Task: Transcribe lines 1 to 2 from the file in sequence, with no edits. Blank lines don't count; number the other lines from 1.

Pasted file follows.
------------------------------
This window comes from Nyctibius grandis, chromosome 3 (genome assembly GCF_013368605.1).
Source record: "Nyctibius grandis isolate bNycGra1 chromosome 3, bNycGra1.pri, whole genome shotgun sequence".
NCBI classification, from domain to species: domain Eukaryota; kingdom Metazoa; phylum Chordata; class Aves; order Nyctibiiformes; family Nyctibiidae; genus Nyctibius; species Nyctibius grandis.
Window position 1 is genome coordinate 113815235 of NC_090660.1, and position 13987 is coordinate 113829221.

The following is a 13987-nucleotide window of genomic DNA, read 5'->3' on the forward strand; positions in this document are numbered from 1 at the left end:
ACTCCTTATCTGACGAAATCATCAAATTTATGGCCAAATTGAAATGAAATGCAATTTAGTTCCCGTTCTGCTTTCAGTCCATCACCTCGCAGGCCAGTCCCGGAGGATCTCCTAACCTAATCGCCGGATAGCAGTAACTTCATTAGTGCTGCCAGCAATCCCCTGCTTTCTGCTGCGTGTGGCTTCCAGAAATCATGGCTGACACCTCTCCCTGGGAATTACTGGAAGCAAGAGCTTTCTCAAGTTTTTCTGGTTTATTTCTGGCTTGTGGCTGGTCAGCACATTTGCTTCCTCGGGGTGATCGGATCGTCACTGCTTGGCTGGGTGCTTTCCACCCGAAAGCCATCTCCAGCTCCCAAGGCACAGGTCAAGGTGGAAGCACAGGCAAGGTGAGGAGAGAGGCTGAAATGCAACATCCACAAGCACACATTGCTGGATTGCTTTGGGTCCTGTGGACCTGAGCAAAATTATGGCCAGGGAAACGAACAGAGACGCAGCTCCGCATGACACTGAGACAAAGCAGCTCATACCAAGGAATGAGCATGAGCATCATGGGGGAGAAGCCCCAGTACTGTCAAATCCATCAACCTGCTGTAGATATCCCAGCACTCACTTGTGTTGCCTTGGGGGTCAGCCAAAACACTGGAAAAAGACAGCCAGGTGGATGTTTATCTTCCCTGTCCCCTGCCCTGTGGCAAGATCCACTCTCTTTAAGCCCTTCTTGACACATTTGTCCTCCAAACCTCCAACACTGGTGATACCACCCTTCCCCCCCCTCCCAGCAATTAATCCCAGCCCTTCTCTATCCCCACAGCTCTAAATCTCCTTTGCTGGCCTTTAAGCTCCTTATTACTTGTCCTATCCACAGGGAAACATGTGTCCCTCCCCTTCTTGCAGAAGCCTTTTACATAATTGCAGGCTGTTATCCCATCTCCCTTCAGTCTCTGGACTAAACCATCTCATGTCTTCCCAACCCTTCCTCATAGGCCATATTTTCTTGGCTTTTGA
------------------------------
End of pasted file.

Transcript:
This window comes from Nyctibius grandis, chromosome 3 (genome assembly GCF_013368605.1).
Source record: "Nyctibius grandis isolate bNycGra1 chromosome 3, bNycGra1.pri, whole genome shotgun sequence".